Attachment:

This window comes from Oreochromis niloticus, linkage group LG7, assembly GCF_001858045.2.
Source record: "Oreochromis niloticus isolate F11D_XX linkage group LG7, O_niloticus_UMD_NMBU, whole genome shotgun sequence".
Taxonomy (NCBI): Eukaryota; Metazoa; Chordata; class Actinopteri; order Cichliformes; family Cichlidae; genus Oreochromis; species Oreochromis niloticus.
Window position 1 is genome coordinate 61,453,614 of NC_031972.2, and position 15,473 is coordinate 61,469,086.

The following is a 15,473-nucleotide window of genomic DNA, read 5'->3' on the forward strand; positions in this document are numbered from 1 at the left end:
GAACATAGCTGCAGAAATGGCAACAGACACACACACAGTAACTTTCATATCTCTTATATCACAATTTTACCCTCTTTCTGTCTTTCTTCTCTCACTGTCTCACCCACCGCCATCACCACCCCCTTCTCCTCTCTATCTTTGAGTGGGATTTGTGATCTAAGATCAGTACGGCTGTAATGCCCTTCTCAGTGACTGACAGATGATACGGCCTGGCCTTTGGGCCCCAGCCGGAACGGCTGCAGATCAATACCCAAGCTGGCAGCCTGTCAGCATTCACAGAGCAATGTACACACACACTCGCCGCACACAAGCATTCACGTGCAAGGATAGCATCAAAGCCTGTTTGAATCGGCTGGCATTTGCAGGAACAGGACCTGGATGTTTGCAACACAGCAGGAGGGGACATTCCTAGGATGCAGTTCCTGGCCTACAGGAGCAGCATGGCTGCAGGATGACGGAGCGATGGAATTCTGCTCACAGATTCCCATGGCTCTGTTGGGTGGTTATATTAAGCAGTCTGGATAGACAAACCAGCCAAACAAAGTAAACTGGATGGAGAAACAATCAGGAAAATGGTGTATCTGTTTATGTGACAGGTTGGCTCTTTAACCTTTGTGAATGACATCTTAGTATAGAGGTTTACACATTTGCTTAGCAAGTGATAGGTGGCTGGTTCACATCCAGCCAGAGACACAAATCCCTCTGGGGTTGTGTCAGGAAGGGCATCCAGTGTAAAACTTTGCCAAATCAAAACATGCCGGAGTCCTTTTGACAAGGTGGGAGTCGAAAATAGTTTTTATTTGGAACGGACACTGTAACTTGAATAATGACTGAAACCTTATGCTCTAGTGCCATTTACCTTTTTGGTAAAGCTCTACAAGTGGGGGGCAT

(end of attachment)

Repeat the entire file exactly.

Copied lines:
This window comes from Oreochromis niloticus, linkage group LG7, assembly GCF_001858045.2.
Source record: "Oreochromis niloticus isolate F11D_XX linkage group LG7, O_niloticus_UMD_NMBU, whole genome shotgun sequence".
Taxonomy (NCBI): Eukaryota; Metazoa; Chordata; class Actinopteri; order Cichliformes; family Cichlidae; genus Oreochromis; species Oreochromis niloticus.
Window position 1 is genome coordinate 61,453,614 of NC_031972.2, and position 15,473 is coordinate 61,469,086.

The following is a 15,473-nucleotide window of genomic DNA, read 5'->3' on the forward strand; positions in this document are numbered from 1 at the left end:
GAACATAGCTGCAGAAATGGCAACAGACACACACACAGTAACTTTCATATCTCTTATATCACAATTTTACCCTCTTTCTGTCTTTCTTCTCTCACTGTCTCACCCACCGCCATCACCACCCCCTTCTCCTCTCTATCTTTGAGTGGGATTTGTGATCTAAGATCAGTACGGCTGTAATGCCCTTCTCAGTGACTGACAGATGATACGGCCTGGCCTTTGGGCCCCAGCCGGAACGGCTGCAGATCAATACCCAAGCTGGCAGCCTGTCAGCATTCACAGAGCAATGTACACACACACTCGCCGCACACAAGCATTCACGTGCAAGGATAGCATCAAAGCCTGTTTGAATCGGCTGGCATTTGCAGGAACAGGACCTGGATGTTTGCAACACAGCAGGAGGGGACATTCCTAGGATGCAGTTCCTGGCCTACAGGAGCAGCATGGCTGCAGGATGACGGAGCGATGGAATTCTGCTCACAGATTCCCATGGCTCTGTTGGGTGGTTATATTAAGCAGTCTGGATAGACAAACCAGCCAAACAAAGTAAACTGGATGGAGAAACAATCAGGAAAATGGTGTATCTGTTTATGTGACAGGTTGGCTCTTTAACCTTTGTGAATGACATCTTAGTATAGAGGTTTACACATTTGCTTAGCAAGTGATAGGTGGCTGGTTCACATCCAGCCAGAGACACAAATCCCTCTGGGGTTGTGTCAGGAAGGGCATCCAGTGTAAAACTTTGCCAAATCAAAACATGCCGGAGTCCTTTTGACAAGGTGGGAGTCGAAAATAGTTTTTATTTGGAACGGACACTGTAACTTGAATAATGACTGAAACCTTATGCTCTAGTGCCATTTACCTTTTTGGTAAAGCTCTACAAGTGGGGGGCAT